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Hepatitis is the inflammation of the liver, resulting in liver cell damage and destruction. In autoimmune hepatitis, the body's own immune system destroys the cells of the liver. It is a chronic inflammatory liver disease with no known cause. It is associated with a disorder called hypergammaglobulinemia. Hypergammaglobulinemia is a disorder where there are too any circulating protein antibodies in the blood. A chronic infection or certain malignant blood diseases may cause hypergammaglobulinemia. Autoimmune hepatitis may resolve without treatment in some individuals, but, for the majority of individuals, it is chronic and can lead to cirrhosis and liver failure.
Autoimmune hepatitis may be classified as type 1 or type 2. Type 1 (classic) is the most common form. It may occur at any age but usually affects young women more than men. Also, other autoimmune disorders can be associated with type 1 such as thyroiditis, Grave's disease, and ulcerative colitis. Type 2 generally affects girls between the ages of two and 14, but does occur in adults.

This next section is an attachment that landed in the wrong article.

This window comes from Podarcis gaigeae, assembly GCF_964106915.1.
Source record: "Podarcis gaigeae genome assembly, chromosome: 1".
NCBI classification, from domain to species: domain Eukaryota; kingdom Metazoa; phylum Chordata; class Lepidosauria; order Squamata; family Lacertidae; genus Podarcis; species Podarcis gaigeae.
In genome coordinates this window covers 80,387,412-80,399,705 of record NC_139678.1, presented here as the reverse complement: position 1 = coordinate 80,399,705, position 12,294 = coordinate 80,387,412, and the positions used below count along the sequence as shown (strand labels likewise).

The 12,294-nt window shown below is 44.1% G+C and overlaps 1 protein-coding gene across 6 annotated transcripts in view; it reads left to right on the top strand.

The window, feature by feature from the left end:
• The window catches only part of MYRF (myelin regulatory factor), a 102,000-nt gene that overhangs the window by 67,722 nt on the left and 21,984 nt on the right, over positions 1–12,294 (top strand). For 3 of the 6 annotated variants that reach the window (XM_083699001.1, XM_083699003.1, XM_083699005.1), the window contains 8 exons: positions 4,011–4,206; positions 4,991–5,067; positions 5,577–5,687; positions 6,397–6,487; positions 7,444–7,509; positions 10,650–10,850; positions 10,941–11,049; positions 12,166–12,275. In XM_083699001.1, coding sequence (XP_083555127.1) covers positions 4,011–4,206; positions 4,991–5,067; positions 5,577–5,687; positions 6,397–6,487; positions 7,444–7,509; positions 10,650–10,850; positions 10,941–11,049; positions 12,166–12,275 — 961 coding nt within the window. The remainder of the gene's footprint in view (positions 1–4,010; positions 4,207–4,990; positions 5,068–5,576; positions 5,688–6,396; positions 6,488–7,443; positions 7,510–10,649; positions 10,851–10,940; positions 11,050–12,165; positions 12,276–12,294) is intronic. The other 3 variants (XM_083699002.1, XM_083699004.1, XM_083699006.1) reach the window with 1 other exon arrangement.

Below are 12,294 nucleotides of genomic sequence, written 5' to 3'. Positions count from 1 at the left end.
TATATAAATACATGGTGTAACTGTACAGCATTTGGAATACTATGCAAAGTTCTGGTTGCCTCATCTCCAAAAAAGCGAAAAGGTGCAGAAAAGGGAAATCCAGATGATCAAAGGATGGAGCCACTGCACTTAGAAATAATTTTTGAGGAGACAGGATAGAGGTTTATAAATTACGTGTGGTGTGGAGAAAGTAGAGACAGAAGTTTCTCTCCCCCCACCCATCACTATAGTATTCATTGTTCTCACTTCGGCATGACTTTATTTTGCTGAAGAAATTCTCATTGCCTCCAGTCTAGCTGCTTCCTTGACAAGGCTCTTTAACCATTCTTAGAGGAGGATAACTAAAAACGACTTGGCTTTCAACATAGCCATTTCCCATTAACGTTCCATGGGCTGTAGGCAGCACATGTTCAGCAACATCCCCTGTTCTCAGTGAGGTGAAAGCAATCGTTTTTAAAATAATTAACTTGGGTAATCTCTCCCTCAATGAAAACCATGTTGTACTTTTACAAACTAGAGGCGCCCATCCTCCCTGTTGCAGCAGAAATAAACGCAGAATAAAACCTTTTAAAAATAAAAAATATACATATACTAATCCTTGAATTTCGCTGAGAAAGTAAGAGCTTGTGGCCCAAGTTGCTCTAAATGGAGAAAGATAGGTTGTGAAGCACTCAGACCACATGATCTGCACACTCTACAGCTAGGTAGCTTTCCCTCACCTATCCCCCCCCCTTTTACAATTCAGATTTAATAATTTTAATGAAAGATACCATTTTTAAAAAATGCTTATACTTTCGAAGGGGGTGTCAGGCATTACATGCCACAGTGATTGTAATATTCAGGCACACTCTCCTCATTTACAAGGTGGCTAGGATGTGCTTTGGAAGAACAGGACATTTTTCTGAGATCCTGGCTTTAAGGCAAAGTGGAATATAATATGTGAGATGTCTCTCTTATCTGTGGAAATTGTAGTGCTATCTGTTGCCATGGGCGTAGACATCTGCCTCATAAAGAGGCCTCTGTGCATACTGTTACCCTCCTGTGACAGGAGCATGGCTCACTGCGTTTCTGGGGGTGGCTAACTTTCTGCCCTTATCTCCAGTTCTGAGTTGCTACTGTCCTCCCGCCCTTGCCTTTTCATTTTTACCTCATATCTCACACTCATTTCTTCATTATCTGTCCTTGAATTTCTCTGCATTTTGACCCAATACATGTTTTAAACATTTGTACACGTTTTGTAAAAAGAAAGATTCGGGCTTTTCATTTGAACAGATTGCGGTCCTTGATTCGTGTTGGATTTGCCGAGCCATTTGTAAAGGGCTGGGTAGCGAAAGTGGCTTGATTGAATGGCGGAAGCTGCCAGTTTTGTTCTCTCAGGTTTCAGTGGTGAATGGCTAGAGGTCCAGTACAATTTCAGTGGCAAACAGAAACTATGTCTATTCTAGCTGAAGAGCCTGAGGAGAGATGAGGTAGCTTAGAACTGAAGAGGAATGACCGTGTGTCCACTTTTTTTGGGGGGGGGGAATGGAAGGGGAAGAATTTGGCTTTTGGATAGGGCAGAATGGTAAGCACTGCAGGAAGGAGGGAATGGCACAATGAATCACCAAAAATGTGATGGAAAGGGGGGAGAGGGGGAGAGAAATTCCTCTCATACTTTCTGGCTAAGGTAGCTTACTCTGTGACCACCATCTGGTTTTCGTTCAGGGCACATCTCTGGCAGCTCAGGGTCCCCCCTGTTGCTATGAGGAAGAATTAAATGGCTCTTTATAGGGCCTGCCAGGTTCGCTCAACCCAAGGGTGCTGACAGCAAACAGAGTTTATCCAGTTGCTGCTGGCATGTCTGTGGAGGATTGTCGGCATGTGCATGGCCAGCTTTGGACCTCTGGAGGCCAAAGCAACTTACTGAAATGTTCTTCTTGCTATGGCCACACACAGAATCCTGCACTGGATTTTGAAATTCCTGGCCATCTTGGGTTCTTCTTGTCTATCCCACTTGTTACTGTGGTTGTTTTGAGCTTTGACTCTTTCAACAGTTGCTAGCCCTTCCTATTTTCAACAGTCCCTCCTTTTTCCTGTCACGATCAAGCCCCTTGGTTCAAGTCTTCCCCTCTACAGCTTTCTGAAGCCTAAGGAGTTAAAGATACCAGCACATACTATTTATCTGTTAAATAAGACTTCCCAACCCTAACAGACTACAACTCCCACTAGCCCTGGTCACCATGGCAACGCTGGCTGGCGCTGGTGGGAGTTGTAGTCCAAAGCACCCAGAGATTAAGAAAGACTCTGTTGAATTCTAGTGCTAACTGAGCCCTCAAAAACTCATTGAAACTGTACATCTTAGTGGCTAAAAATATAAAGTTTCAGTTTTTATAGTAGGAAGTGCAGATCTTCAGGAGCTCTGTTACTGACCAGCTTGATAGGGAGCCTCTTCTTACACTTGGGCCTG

The following are the most common symptoms of autoimmune hepatitis. However, each individual may experience symptoms differently. Symptoms may include:
The symptoms of autoimmune hepatitis may resemble other medical conditions or problems. Always consult your physician for a diagnosis.
In addition to complete medical history and physical examination, diagnostic procedures for autoimmune hepatitis may include the following:
Specific treatment for autoimmune hepatitis will be determined by your physician based on:
The goal of treatment for autoimmune hepatitis is to drive the disease into remission (complete or partial absence of symptoms). This is done by taking corticosteroids and immunosuppressive medications. Remission may take six months to a year or longer to occur. If an individual develops liver failure, a liver transplant may be considered.